Can Car Talk Diagnose Ed's GMC Sonoma Mystery?

Dear Car Talk

Dear Car Talk | Feb 18, 2016

Dear Car Talk:

I have a 2003 GMC Sonoma ZR2 with the 4.3 Vortec V-6 engine. I bought it used, with 145,000 miles on it, and it is a great truck. But it has one strange problem. I did a tune-up. I put in new plugs, new wires, a distributor cap, etc. Then about two weeks later, while driving, it started misfiring. It was dark, and when I opened the hood, the wires were arcing out -- I could see the sparks. OK, so I figured I got bad wires. I replaced them, and after a month, the same thing happened. Oh, and I purchased the wires and plugs that were original equipment. To make a long story short, I am now on my fifth set of wires. I can't figure out what's wrong. Any ideas would be greatly appreciated.

-- Ed

That is a weird one, Ed. Well, now you know why the previous owner sold it.

If the wires are original-equipment GM Delco wires, it's extremely unlikely that you'd get five bad sets in a row. So something is creating a huge amount of resistance in your secondary ignition system.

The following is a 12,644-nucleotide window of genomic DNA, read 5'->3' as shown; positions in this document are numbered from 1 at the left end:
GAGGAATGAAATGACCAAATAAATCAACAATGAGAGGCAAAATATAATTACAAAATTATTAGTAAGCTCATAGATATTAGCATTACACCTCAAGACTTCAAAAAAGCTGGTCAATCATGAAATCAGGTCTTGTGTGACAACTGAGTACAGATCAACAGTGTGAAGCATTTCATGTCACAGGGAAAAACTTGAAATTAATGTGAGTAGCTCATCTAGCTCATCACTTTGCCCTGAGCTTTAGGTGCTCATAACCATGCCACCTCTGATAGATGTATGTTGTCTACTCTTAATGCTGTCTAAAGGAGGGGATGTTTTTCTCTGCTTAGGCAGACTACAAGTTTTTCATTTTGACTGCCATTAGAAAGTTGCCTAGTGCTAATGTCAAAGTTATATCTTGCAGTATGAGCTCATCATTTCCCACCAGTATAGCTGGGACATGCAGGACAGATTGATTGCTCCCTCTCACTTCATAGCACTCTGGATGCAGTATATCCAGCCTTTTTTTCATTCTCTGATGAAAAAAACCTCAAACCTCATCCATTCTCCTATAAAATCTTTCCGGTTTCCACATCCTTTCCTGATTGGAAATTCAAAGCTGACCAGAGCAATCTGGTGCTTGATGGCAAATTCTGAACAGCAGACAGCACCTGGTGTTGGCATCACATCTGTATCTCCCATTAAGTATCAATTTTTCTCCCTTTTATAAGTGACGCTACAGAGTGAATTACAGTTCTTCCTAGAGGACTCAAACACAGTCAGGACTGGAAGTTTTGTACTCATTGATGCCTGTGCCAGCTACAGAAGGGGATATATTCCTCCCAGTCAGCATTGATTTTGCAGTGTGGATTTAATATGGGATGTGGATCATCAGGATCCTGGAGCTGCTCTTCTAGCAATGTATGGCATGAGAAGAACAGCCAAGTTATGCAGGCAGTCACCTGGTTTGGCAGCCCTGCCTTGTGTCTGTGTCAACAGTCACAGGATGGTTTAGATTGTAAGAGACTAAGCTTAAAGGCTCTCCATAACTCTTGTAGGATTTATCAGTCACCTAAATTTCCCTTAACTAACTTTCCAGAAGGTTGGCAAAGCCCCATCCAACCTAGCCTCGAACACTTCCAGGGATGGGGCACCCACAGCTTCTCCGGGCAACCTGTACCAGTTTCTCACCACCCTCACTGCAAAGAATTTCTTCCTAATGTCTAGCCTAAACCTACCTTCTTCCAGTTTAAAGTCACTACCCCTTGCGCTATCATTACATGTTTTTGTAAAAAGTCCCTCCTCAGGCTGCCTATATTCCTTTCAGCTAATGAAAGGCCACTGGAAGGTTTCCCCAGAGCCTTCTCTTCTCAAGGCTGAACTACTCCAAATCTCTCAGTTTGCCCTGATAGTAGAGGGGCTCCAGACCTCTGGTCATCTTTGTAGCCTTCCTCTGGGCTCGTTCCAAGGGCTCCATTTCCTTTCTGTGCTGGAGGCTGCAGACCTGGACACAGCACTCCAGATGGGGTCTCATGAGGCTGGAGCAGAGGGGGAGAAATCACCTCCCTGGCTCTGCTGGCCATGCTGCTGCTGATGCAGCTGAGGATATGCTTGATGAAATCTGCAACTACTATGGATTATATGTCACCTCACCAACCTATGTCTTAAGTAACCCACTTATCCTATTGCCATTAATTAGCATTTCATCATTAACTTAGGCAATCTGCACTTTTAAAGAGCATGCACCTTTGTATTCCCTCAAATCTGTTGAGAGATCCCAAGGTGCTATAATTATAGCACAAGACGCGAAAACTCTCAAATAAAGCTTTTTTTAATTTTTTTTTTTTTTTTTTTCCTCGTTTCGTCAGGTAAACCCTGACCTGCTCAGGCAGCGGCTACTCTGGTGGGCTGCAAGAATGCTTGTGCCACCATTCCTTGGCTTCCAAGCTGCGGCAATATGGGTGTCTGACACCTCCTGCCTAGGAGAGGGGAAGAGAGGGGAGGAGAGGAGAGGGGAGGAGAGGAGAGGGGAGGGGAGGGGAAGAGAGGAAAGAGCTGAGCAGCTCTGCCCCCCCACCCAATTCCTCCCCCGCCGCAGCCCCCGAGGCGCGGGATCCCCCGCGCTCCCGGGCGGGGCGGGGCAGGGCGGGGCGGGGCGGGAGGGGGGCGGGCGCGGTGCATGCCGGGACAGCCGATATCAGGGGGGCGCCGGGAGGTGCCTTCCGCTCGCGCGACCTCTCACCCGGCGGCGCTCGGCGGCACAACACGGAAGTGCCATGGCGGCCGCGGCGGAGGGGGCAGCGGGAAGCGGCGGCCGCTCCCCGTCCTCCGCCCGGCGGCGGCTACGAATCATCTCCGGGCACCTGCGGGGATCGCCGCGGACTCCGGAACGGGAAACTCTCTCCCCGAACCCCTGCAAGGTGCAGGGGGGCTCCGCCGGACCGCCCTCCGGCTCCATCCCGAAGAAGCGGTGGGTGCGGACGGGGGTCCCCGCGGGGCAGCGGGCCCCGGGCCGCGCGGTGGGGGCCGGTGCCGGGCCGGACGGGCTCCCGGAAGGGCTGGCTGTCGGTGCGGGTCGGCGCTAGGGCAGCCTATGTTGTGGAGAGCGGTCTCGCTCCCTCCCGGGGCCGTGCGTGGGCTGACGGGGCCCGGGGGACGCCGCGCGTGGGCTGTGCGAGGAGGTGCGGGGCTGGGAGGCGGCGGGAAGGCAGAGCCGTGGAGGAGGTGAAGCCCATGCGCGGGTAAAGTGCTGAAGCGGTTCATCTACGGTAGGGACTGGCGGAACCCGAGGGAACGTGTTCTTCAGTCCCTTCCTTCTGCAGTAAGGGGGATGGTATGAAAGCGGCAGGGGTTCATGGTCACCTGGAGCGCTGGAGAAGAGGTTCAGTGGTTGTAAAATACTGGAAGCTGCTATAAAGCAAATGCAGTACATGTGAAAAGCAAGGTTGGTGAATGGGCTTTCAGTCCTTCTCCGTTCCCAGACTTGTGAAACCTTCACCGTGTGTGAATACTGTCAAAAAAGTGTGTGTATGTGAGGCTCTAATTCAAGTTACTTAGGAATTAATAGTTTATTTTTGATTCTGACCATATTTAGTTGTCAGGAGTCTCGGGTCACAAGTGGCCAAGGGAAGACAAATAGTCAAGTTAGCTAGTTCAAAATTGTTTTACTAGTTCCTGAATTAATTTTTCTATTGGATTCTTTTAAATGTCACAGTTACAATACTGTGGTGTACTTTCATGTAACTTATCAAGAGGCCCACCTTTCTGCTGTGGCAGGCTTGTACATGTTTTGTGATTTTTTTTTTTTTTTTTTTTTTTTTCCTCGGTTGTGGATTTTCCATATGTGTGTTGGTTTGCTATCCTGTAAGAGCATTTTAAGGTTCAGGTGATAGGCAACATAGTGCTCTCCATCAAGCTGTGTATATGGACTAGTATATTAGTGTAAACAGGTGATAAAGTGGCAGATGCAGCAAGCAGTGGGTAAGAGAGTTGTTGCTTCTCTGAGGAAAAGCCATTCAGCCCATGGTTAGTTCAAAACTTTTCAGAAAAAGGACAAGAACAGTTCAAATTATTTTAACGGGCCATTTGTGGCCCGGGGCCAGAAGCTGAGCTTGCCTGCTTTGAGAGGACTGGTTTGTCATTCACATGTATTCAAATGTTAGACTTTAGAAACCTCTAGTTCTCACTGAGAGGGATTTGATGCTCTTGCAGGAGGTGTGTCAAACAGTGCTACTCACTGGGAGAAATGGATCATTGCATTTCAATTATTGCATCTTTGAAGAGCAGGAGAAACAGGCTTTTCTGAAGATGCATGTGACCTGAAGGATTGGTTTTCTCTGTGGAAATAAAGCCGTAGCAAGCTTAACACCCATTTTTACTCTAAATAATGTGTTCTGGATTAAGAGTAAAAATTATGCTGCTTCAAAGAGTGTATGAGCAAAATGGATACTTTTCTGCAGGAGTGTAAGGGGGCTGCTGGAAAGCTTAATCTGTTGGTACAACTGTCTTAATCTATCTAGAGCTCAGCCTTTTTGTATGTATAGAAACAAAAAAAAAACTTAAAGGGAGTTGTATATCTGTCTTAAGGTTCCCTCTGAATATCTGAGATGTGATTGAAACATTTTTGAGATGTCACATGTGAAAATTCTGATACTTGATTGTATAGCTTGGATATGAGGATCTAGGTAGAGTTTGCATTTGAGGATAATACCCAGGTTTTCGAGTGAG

Like most husbands, electricity prefers to take the path of least resistance. So if electricity is jumping off all of your plug wires to get to ground, I'm guessing there's some enormous amount of resistance at your plugs.

One possibility is that you've gapped them all wrong. If there's supposed to be a .040-inch gap in your plugs, and you've gapped them all to .100 or more, the spark would not be able to jump across that gap to get to ground, and would seek another path.

And perhaps it takes a few weeks for the wire's insulation to break down enough to let the arcing begin. Or perhaps the wires aren't attached correctly to the plugs, and rather than try to jump that gap, the spark bleeds out through the wires. Or maybe, somehow, your coil is putting out way too much voltage.

But these are just guesses, Ed. I really don't know. Maybe some of our readers have had and solved this unusual problem and can tell us what they found. Email us from www.cartalk.com, and we'll pass along any credible-sounding answers.


Get the Car Talk Newsletter